Through the middle ages, infantry was often relegated to an almost overlooked status in favor of the prominence of knights and the ideals of chivalry and cavalry. In many battles, the full number of combatants was unknown since the infantry wasn’t even counted as part of the force. Between the end of the medieval age and the early stages of the gunpowder age, however, the infantry started to regain a position of recognition and importance on the battlefield along with (and occasionally instead of) their cavalry counterparts.
Archers were often a deadly and terror-inducing infantry force, especially among the Muslim armies at the end of the medieval period. Although cavalry was used as a shock force the route the infantry and cavalry of the opposition, it is fair to say that in many medieval battles, the infantry did the overwhelming majority of the fighting. In addition to the infantry which faced opposition to the enemy’s ground troops, archers were incredibly useful for occupying and destroying the opponent’s cavalry forces and keeping the cavalry from approaching the front lines at full force.
It is indisputable that the gunpowder age completely changed the role of infantry in warfare and supplied ranged weapons that could devastate an opposing force either in the field or in a siege. At the beginning of the gunpowder age, many people resented the fact that a “lowly foot soldier” with a firearm could take down a knight. Defensive structures and fortifications had to be updated against the rapidly advancing weapon technology. Italy in particular had to take the lead for developing defenses to counter heavier siege guns. Technological advancements focused in two specific directions – artillery and mobile handguns. Contrary to the medieval period, more and more European powers recognized the importance and prominence of infantry combined with guns over the traditional medieval cavalry. The Spanish deployed formations that combined arquebusiers and pikemen for protection against enemy cavalry and infantry. The Spanish tercio formation formed a square shape that was incredibly difficult – if not impossible – to penetrate. Due to the importance of pikemen to defend the gunners, maintaining the standard for training of the pikemen was imperative for the unit’s ultimate success.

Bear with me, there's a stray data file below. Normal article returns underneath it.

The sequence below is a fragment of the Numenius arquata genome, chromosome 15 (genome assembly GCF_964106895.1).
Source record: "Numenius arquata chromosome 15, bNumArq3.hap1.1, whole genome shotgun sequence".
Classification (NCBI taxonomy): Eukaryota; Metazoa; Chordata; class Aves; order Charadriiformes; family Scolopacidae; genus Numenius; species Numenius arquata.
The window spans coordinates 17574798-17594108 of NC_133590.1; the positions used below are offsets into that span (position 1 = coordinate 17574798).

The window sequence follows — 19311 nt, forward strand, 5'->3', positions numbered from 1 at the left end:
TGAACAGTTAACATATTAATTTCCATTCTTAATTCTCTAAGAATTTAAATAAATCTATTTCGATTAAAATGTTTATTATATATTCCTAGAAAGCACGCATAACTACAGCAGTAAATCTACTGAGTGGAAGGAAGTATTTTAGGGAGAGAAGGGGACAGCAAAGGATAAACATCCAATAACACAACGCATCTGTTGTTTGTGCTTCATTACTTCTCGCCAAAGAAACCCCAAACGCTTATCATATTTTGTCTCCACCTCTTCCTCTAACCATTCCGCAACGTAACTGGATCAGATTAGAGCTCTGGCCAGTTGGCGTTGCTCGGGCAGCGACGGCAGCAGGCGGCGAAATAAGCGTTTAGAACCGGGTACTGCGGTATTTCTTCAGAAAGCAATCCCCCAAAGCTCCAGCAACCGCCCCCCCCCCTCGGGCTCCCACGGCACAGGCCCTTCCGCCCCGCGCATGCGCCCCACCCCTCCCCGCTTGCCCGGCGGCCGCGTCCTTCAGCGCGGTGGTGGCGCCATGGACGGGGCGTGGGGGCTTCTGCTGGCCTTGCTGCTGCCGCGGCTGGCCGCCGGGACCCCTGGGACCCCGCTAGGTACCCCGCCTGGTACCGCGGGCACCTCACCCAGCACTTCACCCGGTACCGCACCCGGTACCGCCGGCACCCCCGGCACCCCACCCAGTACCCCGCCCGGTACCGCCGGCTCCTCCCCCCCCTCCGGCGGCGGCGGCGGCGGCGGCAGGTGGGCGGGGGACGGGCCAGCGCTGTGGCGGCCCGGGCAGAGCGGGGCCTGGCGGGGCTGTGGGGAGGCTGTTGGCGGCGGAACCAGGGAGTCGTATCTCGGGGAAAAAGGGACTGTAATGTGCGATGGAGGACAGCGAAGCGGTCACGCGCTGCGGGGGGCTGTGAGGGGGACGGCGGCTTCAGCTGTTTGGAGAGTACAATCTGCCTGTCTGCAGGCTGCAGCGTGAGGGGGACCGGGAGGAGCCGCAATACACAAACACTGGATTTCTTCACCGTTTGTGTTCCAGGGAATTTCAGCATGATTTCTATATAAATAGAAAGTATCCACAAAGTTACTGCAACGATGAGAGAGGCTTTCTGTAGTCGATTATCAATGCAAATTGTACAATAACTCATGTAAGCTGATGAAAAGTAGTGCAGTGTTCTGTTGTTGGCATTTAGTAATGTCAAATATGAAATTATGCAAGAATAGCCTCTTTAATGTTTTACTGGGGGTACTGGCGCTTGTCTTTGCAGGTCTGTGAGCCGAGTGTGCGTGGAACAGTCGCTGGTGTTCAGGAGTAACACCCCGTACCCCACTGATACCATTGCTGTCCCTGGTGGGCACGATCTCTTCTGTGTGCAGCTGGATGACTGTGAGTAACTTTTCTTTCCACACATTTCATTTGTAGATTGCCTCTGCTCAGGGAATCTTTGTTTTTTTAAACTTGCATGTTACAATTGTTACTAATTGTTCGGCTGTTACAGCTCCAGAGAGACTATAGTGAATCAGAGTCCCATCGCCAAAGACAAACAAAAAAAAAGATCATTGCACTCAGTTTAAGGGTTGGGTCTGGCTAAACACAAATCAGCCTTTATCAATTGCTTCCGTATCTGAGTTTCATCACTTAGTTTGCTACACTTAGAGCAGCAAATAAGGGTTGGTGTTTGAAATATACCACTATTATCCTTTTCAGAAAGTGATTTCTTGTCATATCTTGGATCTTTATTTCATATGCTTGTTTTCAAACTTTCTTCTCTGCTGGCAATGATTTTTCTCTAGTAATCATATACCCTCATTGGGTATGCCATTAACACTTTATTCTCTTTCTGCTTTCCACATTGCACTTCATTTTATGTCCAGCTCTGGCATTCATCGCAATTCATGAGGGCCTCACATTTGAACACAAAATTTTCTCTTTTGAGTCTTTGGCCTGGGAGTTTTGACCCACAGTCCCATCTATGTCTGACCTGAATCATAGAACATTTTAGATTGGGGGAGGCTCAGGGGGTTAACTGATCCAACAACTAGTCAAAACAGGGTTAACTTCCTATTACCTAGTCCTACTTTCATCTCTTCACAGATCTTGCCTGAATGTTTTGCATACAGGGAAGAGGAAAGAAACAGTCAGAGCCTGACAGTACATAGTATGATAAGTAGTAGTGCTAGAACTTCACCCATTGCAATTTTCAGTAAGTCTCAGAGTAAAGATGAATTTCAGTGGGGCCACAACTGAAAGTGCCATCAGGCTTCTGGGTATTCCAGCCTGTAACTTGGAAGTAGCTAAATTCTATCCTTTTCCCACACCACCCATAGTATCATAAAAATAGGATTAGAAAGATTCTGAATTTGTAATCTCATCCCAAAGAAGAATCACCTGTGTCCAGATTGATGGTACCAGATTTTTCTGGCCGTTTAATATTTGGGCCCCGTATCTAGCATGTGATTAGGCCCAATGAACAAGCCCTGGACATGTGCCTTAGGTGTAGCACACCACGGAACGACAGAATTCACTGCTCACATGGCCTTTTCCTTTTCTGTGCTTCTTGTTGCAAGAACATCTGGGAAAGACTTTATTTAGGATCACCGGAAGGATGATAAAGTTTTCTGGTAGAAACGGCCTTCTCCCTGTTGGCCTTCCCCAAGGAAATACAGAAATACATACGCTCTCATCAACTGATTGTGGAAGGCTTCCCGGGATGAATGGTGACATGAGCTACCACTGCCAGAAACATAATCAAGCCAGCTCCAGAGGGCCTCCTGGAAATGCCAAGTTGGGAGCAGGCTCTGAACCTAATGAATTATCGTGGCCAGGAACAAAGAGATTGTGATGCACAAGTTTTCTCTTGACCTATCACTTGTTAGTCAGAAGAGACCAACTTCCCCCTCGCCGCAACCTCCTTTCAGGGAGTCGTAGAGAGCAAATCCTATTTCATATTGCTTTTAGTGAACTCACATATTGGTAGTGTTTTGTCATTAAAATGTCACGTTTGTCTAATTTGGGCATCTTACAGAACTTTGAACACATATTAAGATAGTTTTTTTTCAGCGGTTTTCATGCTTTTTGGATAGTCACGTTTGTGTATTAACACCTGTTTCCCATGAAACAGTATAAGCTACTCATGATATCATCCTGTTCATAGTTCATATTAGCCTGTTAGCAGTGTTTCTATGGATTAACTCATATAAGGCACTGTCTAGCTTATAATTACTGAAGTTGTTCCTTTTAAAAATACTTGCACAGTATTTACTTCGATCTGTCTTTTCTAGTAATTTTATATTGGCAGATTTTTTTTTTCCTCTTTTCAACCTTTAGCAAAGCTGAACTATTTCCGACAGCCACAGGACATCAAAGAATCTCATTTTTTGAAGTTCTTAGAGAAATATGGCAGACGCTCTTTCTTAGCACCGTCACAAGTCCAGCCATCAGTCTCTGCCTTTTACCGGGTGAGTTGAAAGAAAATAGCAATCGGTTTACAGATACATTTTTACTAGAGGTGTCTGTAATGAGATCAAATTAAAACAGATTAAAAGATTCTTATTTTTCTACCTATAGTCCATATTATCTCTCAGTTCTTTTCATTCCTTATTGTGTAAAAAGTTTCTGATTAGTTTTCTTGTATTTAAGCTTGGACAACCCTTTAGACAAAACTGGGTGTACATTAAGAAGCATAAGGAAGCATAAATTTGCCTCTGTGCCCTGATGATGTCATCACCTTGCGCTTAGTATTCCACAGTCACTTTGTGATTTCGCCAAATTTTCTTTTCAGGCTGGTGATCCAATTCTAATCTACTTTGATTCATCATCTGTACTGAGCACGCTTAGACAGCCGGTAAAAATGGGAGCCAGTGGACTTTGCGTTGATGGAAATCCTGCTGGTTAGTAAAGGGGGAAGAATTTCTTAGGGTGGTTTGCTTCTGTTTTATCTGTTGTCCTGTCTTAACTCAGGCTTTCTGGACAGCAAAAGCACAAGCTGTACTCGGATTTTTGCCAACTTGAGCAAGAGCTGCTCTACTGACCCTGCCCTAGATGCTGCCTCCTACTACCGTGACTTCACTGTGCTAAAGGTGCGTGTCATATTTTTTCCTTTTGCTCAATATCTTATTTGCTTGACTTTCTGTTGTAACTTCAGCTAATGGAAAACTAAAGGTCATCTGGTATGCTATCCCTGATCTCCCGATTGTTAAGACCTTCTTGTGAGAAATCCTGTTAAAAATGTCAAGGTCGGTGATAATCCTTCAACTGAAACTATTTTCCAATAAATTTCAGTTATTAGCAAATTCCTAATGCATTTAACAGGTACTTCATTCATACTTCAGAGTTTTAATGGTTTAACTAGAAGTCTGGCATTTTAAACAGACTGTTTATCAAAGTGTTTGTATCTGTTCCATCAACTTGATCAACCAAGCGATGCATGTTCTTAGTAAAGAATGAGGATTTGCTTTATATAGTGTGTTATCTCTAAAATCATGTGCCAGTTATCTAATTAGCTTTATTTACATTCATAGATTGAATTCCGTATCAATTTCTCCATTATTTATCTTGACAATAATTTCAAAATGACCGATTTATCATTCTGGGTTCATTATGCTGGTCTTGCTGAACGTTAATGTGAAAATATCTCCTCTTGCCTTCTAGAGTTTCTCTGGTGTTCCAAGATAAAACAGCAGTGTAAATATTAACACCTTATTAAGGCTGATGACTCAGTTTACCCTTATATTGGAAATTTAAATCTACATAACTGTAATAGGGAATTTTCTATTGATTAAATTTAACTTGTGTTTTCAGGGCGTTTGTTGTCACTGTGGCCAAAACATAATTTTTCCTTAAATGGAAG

Christon I. Archer, John r. Ferris, Holger H Herwig, Timothy H E Travers, World History of Warfare (Lincoln: University of Nebraska Press, 2002), 150.
 Ibid 150.
 Ibid 158.
 Ibid 220.
 Ibid 220.
 Ibid 224.
 Ibid 224.
 Ibid 239.